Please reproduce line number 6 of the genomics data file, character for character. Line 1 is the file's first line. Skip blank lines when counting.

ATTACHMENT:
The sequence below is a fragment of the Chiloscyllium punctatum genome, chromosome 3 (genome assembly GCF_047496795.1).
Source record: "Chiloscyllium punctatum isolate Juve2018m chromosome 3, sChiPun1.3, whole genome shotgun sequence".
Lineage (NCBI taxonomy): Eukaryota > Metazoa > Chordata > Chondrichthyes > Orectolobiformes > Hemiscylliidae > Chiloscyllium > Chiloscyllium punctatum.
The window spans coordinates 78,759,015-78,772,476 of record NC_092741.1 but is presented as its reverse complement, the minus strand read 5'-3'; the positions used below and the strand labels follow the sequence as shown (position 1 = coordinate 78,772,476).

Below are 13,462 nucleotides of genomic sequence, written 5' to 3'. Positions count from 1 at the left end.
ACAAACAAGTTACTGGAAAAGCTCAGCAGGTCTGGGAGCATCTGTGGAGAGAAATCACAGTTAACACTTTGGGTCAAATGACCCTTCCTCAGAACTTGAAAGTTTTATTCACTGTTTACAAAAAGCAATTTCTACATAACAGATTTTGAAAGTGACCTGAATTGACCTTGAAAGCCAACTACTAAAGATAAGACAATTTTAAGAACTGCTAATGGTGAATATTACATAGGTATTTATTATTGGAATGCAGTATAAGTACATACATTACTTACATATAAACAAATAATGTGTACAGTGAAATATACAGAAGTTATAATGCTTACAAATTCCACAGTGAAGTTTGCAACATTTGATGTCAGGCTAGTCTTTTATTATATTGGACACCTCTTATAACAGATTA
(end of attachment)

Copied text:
ACAAACAAGTTACTGGAAAAGCTCAGCAGGTCTGGGAGCATCTGTGGAGAGAAATCACAGTTAACACTTTGGGTCAAATGACCCTTCCTCAGAACTTGAAAGTTTTATTCACTGTTTACAAAAAGCAATTTCTACATAACAGATTTTGAAAGTGACCTGAATTGACCTTGAAAGCCAACTACTAAAGATAAGACAATTTTAAGAACTGCTAATGGTGAATATTACATAGGTATTTATTATTGGAATGCAGTATAAGTACATACATTACTTACATATAAACAAATAATGTGTACAGTGAAATATACAGAAGTTATAATGCTTACAAATTCCACAGTGAAGTTTGCAACATTTGATGTCAGGCTAGTCTTTTATTATATTGGACACCTCTTATAACAGATTA